At this point, it seems strange imagining what my life would have been like had I picked a different school, or even had I taken different classes or lived in a different dorm. Often, my friendships with people come down to being in the right place at the right time. Other times, they come from taking a risk: auditioning for something, or attending a club meeting that you're not even a part of. All of these seemingly random decisions I've made over the years have led me to this college and these friends and now, after a few weeks of winter break crossed off the calendar, I can very much say that I'm missing both of those things right now.
December 26, 2014
December 12, 2014
I've enjoyed ice skating ever since my friend invited me to the neighborhood rink in middle school. We had to go with her mom, and I almost died at least 20 times, but it was fun. By the end of middle school, I was taking figure skating lessons. I towered over the other, younger skaters, most of whom only came up to my knee. Surprisingly, I moved up in the skating world faster than my small, youthful friends. Once I finished the basic skating levels, and a few figure skating classes, I quit.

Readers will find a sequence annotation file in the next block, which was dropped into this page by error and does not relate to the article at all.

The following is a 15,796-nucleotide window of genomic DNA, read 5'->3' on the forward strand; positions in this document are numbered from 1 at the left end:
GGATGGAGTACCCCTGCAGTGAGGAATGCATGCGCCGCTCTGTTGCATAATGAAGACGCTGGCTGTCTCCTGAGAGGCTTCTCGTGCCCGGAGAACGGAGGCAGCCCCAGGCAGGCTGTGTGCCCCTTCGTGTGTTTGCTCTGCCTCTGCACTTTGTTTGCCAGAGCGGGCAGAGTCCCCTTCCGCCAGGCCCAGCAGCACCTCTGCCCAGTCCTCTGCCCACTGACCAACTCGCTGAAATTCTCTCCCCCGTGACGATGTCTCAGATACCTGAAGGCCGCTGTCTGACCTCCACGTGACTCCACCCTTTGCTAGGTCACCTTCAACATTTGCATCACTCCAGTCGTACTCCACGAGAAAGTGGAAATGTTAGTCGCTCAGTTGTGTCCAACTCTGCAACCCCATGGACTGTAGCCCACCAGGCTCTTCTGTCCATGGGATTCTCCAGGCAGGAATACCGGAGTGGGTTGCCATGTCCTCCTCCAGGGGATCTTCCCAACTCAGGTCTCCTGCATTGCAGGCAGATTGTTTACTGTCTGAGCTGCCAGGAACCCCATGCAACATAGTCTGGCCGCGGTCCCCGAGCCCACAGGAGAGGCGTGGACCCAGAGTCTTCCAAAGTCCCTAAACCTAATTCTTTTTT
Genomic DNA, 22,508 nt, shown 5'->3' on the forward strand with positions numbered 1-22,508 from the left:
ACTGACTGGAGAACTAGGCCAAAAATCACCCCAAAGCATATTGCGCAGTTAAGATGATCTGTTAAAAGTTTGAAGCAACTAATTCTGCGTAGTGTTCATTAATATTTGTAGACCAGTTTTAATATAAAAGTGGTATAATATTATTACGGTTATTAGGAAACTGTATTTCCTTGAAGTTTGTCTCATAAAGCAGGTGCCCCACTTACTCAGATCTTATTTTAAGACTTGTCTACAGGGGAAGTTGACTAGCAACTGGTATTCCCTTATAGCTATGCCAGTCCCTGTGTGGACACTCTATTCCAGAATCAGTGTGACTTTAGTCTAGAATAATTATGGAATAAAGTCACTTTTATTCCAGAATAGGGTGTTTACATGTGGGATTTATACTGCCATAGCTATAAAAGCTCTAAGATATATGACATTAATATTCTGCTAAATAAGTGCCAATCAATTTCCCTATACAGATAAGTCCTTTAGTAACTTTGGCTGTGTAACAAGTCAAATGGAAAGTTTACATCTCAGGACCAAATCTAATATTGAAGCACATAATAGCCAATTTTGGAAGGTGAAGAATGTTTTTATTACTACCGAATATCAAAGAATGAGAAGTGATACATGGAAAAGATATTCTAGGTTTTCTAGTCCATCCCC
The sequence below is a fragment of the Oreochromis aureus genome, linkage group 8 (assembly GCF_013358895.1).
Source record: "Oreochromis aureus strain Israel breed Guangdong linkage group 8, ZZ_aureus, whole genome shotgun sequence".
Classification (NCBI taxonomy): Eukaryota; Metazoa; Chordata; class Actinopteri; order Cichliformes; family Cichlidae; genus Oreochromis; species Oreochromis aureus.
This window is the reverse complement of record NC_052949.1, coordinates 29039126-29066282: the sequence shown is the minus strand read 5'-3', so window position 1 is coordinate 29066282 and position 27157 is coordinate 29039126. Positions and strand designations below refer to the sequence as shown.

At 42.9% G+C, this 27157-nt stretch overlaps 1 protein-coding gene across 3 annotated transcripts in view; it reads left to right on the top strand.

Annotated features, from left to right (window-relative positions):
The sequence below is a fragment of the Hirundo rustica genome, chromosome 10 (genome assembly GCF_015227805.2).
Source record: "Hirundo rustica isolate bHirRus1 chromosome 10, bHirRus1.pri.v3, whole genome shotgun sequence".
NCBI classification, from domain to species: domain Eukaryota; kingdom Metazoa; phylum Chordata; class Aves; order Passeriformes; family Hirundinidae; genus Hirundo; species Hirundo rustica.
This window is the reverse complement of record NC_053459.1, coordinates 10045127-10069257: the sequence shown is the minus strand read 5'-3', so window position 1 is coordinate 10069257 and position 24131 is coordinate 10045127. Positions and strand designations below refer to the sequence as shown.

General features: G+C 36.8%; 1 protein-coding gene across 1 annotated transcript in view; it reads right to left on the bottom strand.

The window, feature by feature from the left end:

I haven't skated much since, so I was excited when I found out that Conn has an ice rink. Many of the schools my friends attend don't have rinks on campus. On a recent Friday, I went to my first open skate here. It was only $1 to skate for 3 hours, and all profits went to the College's Relay For Life chapter.
I was eager to skate again, but a little nervous that I wouldn't be able to do the things I used to be able to do. Most of my friends were having trouble just staying upright, though, so there wasn't much pressure. After I got accustomed to the ice again, I started trying to do some of my old tricks. Some were rough, but others went pretty well.